Just a few short minutes are all it takes for a person with traumatic injuries to bleed to death. In these situations, first aid training can make all the difference.
Through the national Stop the Bleed campaign, the renowned R Adams Cowley Shock Trauma Center is encouraging first aid training among the public, aiming to equip more people to act in an emergency. This groundbreaking effort is possible thanks to a philanthropic investment from the Kahlert Foundation.
“Shock Trauma is an amazing institution that has saved the lives of countless people,” says Greg Kahlert, president of the Kahlert Foundation. “Investing in Stop the Bleed was an easy decision. To have experts from Shock Trauma train others in lifesaving bleeding control techniques will only benefit our communities and help make us safer.”
With a priority on health care, the Kahlert Foundation has also supported Shock Trauma’s Critical Care Resuscitation Unit. The foundation’s continued generosity enables the Shock Trauma team to develop innovative programs and expand state-of-the-art research, all of which benefit patients.
“Philanthropy plays an indispensable role in all of our pursuits, providing us with the resources to turn ideas into reality,” says Thomas M. Scalea, MD, FACS, MCCM, physician-in-chief, R Adams Cowley Shock Trauma Center; system chief for Critical Care Services, University of Maryland Medical System; the Honorable Francis X. Kelly Distinguished Professor of Trauma Surgery; director, Program in Trauma, University of Maryland School of Medicine. “We are sincerely grateful to the Kahlert Foundation for their longstanding support.”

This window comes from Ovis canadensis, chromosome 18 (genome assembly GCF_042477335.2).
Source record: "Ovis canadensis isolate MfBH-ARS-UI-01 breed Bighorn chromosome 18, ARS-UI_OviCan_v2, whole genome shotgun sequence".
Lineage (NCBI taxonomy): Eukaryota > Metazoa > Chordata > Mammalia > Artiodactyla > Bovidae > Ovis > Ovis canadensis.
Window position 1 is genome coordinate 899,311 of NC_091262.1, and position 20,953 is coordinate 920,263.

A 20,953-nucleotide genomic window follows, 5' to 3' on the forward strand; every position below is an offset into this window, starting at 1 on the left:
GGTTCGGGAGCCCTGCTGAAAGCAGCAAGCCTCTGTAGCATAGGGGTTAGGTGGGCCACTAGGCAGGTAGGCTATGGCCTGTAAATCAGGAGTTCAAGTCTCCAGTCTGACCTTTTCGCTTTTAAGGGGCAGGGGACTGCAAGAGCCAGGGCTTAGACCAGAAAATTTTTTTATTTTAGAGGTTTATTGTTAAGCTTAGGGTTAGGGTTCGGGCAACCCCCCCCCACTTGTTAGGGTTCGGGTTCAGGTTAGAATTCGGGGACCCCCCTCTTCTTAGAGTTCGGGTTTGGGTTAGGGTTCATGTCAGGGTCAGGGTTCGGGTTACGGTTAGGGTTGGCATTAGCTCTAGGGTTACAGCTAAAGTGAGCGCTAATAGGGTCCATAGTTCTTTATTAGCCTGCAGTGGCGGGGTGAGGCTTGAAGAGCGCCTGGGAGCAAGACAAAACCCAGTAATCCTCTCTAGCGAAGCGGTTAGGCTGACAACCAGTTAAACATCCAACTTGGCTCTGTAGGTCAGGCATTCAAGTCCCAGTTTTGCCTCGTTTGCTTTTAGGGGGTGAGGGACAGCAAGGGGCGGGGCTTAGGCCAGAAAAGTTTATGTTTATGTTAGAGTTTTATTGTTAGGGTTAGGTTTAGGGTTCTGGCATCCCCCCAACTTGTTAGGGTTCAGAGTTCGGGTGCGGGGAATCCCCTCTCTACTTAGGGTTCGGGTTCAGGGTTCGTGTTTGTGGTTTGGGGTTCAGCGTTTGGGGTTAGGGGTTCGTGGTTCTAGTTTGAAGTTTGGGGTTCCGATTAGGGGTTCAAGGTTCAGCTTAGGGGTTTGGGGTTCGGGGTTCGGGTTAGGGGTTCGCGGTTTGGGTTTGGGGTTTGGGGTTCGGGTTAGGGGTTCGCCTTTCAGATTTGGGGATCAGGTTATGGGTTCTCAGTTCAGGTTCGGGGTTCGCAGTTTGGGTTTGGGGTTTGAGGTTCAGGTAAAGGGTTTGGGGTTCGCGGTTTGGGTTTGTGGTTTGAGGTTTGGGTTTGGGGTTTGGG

Conducted in partnership with the American College of Surgeons, the Hartford Consensus (a committee comprised of representatives from the medical community and federal government), and the Maryland Committee on Trauma, Stop the Bleed includes twice-monthly trainings, instructing participants in simple maneuvers — such as applying a tourniquet — that can save a life.
“Our goal is to provide people with the knowledge and skills to be able to stop the bleeding,” explains Dr. Scalea. “It is important to be trained correctly so that it can be effective. And while we hope people never have to use it, we want everyone to be empowered to act.”
To make a gift in support of the Shock Trauma Center, please click here.